World’s First MMO to Be Restarted This Weekend by Museum

Habitat, the world's first MMO is being resurrected by a museum in Oakland

Habitat, the world's first MMO is being resurrected by a museum in Oakland

With all of the buzz about the Videogame Museum History Museum breaking ground in January, it seems like it is not the first of its kind. Over in Oakland, California, there is also The Museum of Art and Digital Entertainment, or simply known as “The M.A.D.E.”.

Massively (Joystiq’s MMO blog) reports that this weekend, The M.A.D.E. is planning to ressurect Habitat, which it claims to be the world’s first MMO. According to a press release from M.A.D.E.:

“The Museum of Art and Digital Entertainment (The MADE) will be spending Sunday, September 28th, attempting to resurrect the world’s first massively multiplayer online game, Habitat. The project seeks to relaunch the Habitat server on original Stratus Technologies hardware from 1989, and to allow users on the Internet to connect to the game server for free using a Commodore 64 emulator. The MADE is the first videogame museum to attempt such a relaunch. In fact, there has never been an attempt to relaunch a 28 year old, dead MMO before, primarily because MMO’s are mostly a phenomenon that has existed only over the last 15 years.”

What Was Habitat?

The virtual world was created by Lucasfilm Games, and was launched in 1985, running on the Commodore 64’s Q-Link platform. The Q-Link was an AOL type of service for the Commodore 64 computers. Back then, the game was accessible only on nights and weekends. 

The server running the game was a Stratus server, running its own Stratus VOS operating system, and was considered to be an extremely advanced piece of hardware at the time. The server could handle 10,000 concurrent connections, though I am not sure if the Q-Link itself could handle 10,000 concurrent dial-up connections.

The game itself was a virtual world where players could interact with the environment, as well as chat with each other. Players could even be robbed and killed in the game. On the Q-Link service, the game’s name was changed to Club Carribe, and it mainly just removed science fiction elements out of the game, but otherwise, Habitat and Club Carribe were identical.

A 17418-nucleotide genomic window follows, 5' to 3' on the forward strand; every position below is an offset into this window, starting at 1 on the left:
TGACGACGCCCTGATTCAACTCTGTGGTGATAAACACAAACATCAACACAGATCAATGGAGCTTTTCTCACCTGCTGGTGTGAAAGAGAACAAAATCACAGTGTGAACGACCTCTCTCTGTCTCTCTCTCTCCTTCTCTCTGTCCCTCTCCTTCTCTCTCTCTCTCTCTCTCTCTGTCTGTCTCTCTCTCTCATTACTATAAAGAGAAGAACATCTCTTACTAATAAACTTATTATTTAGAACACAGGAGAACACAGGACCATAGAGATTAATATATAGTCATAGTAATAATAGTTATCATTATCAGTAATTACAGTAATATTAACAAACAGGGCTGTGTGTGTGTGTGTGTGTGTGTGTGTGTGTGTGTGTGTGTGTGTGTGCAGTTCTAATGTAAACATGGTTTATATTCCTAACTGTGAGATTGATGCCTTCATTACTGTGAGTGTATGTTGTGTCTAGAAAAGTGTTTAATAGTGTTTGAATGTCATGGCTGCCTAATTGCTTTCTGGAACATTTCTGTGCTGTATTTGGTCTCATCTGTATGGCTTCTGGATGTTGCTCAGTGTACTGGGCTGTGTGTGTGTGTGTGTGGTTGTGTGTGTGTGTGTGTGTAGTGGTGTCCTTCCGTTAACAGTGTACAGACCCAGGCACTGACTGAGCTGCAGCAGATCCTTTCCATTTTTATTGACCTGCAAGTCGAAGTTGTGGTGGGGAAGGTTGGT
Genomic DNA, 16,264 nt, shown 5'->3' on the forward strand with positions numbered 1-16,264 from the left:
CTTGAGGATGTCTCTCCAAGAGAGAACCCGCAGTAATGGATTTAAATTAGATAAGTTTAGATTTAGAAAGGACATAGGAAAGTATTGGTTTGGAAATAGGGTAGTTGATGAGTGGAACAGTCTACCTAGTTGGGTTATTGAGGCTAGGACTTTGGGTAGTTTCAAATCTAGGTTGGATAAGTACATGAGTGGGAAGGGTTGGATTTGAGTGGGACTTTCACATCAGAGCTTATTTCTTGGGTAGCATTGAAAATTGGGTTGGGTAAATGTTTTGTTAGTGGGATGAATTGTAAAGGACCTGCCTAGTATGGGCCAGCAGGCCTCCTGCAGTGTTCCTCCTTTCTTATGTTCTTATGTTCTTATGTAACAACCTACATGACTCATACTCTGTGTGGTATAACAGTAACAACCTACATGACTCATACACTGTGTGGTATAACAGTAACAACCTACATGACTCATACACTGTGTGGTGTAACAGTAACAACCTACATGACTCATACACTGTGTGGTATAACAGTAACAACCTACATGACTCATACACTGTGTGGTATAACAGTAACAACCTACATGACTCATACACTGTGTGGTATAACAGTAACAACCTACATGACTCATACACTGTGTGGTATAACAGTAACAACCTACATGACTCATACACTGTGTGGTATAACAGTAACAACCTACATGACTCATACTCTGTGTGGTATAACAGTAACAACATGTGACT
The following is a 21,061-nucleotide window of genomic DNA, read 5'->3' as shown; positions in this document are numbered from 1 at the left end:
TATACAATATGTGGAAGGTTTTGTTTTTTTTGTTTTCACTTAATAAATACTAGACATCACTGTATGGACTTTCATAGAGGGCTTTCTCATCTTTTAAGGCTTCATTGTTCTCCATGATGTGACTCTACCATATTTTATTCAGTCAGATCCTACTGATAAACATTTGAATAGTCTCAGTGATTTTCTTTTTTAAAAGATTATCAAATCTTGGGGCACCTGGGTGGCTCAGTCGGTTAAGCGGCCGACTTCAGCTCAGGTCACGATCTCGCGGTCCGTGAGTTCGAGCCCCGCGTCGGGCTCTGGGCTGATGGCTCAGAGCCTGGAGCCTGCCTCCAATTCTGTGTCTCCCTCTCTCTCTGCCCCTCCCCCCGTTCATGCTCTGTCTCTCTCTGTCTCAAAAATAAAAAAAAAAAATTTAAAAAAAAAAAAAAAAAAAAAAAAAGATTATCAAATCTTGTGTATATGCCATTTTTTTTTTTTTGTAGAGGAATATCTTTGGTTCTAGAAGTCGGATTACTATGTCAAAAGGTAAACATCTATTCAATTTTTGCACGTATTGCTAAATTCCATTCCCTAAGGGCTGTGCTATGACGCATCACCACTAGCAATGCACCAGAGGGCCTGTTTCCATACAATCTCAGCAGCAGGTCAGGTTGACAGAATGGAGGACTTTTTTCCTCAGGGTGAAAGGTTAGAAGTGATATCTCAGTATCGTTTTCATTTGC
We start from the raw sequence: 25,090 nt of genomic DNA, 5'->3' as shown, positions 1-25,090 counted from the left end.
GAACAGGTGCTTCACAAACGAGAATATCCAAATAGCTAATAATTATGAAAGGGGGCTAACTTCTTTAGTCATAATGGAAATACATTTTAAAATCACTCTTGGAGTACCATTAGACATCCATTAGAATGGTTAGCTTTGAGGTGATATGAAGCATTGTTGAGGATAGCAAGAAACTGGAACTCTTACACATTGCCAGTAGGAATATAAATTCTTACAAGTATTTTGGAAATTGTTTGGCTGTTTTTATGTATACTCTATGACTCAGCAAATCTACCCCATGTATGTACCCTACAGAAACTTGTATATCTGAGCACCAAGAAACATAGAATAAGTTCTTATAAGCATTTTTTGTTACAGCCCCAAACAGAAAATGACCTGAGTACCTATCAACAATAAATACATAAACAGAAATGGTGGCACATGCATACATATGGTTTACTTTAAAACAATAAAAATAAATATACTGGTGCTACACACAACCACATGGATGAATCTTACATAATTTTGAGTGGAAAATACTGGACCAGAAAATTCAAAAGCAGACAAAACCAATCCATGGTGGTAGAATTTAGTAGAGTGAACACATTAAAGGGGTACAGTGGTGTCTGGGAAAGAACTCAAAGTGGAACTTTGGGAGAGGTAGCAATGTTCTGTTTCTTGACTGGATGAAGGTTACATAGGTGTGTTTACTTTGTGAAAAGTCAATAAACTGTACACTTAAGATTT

Why Preserve This Game?

The most obvious reason to preserve Habitat is simply because it was the first MMO that the world had ever seen. More importantly though, it serves as the basis of all MMOs today. The game was the first to introduce online avatars, in-game costumes and accessories, pie menus, and the general concept of an online world. 

Games such as Ultima Online, World of Warcraft, Everquest, etc. all have commonalities with Habitat, and it is important to preserve the heritage of video games. Simply making a reference note, or showing a picture, or even a demo of the game would not do it any justice, as with any other video game. In order to fully appreciate the game, it must be in a playable format in order to truly and fully expeience it.

Who’s Behind This Project?

Fujitsu is the current holder of the rights to Habitat, and has been working closely with The M.A.D.E. to get this project moving smoothly. Additionally, Stratus has donated a server to The M.A.D.E. that is fully configured with the Stratus VOS on it. Most importantly, the two former Lucasfilm employees who created the game, Chip Morninstar and Randy Farmer, are also involved in recompiling the C64 code, and getting it up and running on the Stratus server.

This weekend, The M.A.D.E. will be hosting a party to get all of the people above, and a chatroom full of C64 geeks together to get Habitat up and running again. Since C64 machines are very rare, and they probably won’t be hosting a bank of phone lines for dial-up connections, the game will be accessible through C64 emulators through the Internet.

Hopefully, they can get this working, and I know that I am pretty excited about trying out this piece of video game history!

About the author


mchiu is an old-timer, falling in love with video games since the introduction of Pong. Nowadays, his passions in gaming center around social and political issues, game development, promotion of games as an art form, promotion of games as sport, and the business and economics of games.